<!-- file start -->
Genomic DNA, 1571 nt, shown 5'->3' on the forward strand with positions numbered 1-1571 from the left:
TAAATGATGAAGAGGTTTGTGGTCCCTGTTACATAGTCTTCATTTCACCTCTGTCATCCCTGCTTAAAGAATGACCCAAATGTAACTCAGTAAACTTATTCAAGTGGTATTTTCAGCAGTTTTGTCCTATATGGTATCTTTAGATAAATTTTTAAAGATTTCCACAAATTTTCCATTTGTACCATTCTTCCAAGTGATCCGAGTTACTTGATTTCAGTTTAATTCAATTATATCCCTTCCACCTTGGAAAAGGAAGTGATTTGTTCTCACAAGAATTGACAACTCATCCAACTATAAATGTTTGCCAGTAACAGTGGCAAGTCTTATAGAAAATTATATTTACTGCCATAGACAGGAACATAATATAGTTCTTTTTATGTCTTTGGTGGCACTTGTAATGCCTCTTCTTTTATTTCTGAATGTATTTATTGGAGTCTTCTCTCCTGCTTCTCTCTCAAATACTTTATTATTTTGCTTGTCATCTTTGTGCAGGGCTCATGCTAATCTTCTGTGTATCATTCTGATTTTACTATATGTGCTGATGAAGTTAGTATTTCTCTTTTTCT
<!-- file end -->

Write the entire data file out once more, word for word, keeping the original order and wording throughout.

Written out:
Genomic DNA, 1571 nt, shown 5'->3' on the forward strand with positions numbered 1-1571 from the left:
TAAATGATGAAGAGGTTTGTGGTCCCTGTTACATAGTCTTCATTTCACCTCTGTCATCCCTGCTTAAAGAATGACCCAAATGTAACTCAGTAAACTTATTCAAGTGGTATTTTCAGCAGTTTTGTCCTATATGGTATCTTTAGATAAATTTTTAAAGATTTCCACAAATTTTCCATTTGTACCATTCTTCCAAGTGATCCGAGTTACTTGATTTCAGTTTAATTCAATTATATCCCTTCCACCTTGGAAAAGGAAGTGATTTGTTCTCACAAGAATTGACAACTCATCCAACTATAAATGTTTGCCAGTAACAGTGGCAAGTCTTATAGAAAATTATATTTACTGCCATAGACAGGAACATAATATAGTTCTTTTTATGTCTTTGGTGGCACTTGTAATGCCTCTTCTTTTATTTCTGAATGTATTTATTGGAGTCTTCTCTCCTGCTTCTCTCTCAAATACTTTATTATTTTGCTTGTCATCTTTGTGCAGGGCTCATGCTAATCTTCTGTGTATCATTCTGATTTTACTATATGTGCTGATGAAGTTAGTATTTCTCTTTTTCT